Why a spike in borrowing costs didn’t happen previously is because the Bank of England chose to save the bond-holders by buying up all the government bonds, therefore keeping our borrowing costs low. The problem with this approach is that it moves an even greater proportion of the cost onto pensioners and savers.

    I need to send LDV a picture and get some articles written! 🙂

  • Amendment one passed, without the first four lines, Amendment 2 defeated. So conference has SOME influence, but Clegg has bought himself more time by accepting most of Amendment 1. But appearing united is more important to conference reps than both of these…

  • “axeing of tuition fees dropped”

    Well, the Lib Dems may have dropped it but it is not going to go away. Never have I seen such a bigger bunch of turncoats in office.

  • Matthew Huntbach 17th Sep '13 - 10:11am

    Once again this is a victory bought at the cost of insult to those who are unhappy with the direction of the party under its current leadership. OK, there are those who actively agree with that direction in the party, but they are still, I think, a minority. There are those who disagree. And there is a big bunch in the middle who don’t really want to think about these things too much, but will generally go along with the leadership, particularly if it plays the game “Support us, or the party gets destroyed”, as it did consummately this time.

    I think, however, that this will be a Pyrrhic victory. The awkward squad who won’t just go along at the leader’s bidding tends also to be those who, when the party is pushed, get down and do the work. If they become so disaffected by this that they wonder why they keep bothering – and stop bothering – the party is lost. I know what’s happened here has pushed the party even further away from the one I was once happy to be actively involved in. It’s moved me from considering whether I’ll still be delivering leaflets for it at the next general election to whether I’ll still vote for it. And if the leadership’s answer to that is “B– off and join Labour, we’ve plenty of millionaire backers who can pay for our campaign, we don’t need activists”, well, so be it. Let’s see.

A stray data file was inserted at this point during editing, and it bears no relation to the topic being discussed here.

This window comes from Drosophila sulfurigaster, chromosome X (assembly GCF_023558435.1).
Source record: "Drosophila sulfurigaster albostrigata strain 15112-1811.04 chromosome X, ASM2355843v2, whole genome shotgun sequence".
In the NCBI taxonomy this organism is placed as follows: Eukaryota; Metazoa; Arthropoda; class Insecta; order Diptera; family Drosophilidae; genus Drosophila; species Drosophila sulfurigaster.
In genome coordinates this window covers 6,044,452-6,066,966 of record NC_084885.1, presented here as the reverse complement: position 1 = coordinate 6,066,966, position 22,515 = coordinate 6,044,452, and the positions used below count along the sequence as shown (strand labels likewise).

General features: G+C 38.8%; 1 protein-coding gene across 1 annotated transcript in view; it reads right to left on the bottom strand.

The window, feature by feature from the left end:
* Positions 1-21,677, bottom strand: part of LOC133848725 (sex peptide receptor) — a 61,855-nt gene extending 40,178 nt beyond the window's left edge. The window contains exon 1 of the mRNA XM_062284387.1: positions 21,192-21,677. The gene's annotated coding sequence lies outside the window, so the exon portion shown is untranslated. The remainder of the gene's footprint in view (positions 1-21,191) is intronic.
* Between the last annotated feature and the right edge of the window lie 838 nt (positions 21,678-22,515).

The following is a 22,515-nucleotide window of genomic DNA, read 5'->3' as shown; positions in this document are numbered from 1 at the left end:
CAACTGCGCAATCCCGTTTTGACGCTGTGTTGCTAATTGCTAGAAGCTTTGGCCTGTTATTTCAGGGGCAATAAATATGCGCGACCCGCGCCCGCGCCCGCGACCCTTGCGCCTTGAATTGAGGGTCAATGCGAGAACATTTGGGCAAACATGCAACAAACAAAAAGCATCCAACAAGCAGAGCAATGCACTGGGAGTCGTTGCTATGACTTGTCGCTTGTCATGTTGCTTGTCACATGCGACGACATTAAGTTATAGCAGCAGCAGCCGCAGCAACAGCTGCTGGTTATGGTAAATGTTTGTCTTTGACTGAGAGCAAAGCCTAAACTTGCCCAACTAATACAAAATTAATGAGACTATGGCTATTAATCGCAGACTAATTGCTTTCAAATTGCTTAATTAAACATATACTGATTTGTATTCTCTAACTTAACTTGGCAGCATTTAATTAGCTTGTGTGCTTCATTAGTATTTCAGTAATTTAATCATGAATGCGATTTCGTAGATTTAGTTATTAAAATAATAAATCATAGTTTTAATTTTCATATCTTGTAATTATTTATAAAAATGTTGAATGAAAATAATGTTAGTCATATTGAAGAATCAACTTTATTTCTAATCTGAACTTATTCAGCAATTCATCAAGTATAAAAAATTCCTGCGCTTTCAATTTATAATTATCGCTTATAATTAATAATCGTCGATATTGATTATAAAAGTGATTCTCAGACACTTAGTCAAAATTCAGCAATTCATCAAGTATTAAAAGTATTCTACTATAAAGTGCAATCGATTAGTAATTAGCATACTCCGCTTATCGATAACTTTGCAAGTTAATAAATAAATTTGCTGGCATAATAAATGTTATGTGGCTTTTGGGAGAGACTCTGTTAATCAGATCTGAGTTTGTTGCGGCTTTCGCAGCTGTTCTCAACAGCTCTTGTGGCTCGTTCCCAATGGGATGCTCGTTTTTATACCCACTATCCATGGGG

I’ve said this now rather than before the debate because I didn’t want also to play that game “Agree with me, or the party gets destroyed”. However, for me at least, it is the final straw. This is not a party that I have any sense of identity with any more.